He knew that the Egyptians would not again bring forth and bury him in the land of Canaan, for Makamaron, king of Canaan, while dwelling in the land of Assyria, fought in the valley with the king of Egypt and slew him there, and pursued after the Egyptians to the gates of Hermon. But he was not able to enter, for another, a new king, had become king of Egypt, and he was stronger than him. So he returned to the land of Canaan, and the gates of Egypt were closed: none went out and none came into Egypt.It goes on to say:
The children of Israel brought forth all the bones of the children of Jacob save the bones of Joseph, and they buried them in the field in the double cave in the mountain. And the most (of them) returned to Egypt, but a few of them remained in the mountains of Hebron, and Amram your father remained with them. Then the king of Canaan was victorious over the king of Egypt, and he closed the gates of Egypt.
Now this is interesting; what's going on here? My guess is that a continuous Israelite presence in the land of Cana`an is necessary for the Israelites to know, when they emerged from Egypt after 210 years, where their holy sites were in the land of Cana`an. Alternatively, ch. 37 decribed how the sons of Jacob imposed servitude upon the Edomites "until this day"; there would need to remain Israelites in Cana`an for that too.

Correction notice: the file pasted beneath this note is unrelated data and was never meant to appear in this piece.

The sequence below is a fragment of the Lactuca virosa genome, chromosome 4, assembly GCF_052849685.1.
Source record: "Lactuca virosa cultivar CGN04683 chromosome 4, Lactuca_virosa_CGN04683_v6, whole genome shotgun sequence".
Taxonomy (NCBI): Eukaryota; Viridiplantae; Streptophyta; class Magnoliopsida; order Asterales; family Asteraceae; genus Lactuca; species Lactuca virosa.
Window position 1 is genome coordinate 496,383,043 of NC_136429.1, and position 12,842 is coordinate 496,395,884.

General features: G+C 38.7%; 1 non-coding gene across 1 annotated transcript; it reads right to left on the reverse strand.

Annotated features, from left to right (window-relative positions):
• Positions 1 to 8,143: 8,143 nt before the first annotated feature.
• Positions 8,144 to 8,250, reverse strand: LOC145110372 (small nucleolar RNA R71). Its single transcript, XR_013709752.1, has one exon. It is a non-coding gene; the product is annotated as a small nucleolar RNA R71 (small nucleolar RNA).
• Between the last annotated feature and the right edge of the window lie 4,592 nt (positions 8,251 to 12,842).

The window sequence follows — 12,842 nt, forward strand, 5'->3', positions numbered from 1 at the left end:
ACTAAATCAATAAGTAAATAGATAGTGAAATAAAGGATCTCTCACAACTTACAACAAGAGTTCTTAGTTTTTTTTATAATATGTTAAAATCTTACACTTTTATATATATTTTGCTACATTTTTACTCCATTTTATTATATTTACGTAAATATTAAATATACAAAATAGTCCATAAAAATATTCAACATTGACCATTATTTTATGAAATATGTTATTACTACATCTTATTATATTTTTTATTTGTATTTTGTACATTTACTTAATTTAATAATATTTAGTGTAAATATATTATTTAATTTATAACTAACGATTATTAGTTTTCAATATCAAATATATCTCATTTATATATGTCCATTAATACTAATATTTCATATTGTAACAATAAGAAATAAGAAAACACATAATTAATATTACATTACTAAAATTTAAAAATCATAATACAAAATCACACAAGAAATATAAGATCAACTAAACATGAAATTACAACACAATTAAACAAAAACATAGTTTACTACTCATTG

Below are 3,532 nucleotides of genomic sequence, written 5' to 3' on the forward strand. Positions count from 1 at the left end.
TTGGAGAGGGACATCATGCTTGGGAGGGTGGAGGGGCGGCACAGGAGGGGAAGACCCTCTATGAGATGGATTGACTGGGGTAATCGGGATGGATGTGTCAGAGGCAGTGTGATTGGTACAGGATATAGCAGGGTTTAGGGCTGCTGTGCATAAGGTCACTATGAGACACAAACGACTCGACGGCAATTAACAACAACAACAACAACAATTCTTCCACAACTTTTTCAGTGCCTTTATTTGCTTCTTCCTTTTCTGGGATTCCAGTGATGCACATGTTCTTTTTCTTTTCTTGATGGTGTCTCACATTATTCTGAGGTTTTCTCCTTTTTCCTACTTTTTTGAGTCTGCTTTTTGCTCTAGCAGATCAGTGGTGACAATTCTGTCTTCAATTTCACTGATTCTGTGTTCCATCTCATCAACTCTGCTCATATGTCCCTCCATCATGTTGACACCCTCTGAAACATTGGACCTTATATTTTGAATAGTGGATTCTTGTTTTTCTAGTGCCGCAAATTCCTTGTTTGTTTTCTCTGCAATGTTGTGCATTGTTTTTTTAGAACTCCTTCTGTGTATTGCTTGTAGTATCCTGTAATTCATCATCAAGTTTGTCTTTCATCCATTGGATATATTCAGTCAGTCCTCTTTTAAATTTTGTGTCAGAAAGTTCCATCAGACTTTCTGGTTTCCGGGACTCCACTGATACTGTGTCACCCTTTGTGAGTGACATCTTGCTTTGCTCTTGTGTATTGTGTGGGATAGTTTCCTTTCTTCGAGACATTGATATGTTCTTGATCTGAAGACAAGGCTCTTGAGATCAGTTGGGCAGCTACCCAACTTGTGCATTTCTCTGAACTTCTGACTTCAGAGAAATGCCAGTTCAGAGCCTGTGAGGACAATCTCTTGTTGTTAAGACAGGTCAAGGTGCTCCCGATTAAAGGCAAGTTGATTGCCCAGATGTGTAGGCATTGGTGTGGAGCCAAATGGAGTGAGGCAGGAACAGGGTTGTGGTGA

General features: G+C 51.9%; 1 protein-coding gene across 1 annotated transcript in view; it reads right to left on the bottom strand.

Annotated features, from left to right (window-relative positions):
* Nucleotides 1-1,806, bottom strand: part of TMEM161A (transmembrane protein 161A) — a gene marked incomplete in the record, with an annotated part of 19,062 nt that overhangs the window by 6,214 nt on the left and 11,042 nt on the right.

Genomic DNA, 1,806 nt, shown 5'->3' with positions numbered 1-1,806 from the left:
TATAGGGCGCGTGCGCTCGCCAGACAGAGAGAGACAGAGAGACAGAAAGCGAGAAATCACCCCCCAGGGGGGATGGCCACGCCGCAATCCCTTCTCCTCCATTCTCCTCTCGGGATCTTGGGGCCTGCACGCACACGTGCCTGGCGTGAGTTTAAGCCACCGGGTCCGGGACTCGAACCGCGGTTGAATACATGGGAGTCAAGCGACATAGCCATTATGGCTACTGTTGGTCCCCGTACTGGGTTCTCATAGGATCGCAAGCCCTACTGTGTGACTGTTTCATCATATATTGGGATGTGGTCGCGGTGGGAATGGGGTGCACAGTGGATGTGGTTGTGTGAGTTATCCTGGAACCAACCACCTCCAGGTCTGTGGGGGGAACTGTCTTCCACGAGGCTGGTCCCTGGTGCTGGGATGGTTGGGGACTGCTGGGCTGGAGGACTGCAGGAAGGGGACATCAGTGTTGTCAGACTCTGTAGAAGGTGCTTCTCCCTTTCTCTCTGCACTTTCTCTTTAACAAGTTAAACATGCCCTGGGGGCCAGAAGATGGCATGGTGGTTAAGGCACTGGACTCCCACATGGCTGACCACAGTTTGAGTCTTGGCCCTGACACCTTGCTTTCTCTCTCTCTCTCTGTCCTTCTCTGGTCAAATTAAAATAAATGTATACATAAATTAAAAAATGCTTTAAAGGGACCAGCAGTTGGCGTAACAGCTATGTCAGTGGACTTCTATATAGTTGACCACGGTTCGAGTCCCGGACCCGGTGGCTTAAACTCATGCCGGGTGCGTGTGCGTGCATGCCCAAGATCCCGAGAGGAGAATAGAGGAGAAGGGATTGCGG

But what is the narrator's point in
having Amram specifically locked out of Egypt? I have no idea; what about you?
Jubilees states in the following chapter that Amram returned to Egypt after an
exile of what if you add up the dates (expressed in
and pence jubilees, weeks and years) comes out as somewhere between
forty and sixty-one years.
To dip into next week's sedra briefly (because it ties in thematically here), the Bible gives the fear that the ever-multiplying Israelites will side with an enemy of Egypt in a war as a reason that the Egyptians enslaved them; Jubilees ties this in with the war referred to above explicitly says "their hearts and faces are towards the land of Canaan".
( Read more... )In Jubilees, Judah does engage in the outright lie that Joseph is dead, but still (not surprisingly) weasels out of speaking the truth:
( Read more... )
( Read more... )
When giving the genealogy of the sons of the Israelites as they went into Egypt, the Bible says "the sons [plural] of Dan" but lists only Ḥushim (in another place his name is metathesised to Shuḥam); Jubilees adds Samon, Asudi, 'Ijaka, and Salomon (I have no idea where it gets these names from), but then says "they died the year in which they entered into Egypt, and there was left to Dan Hushim alone."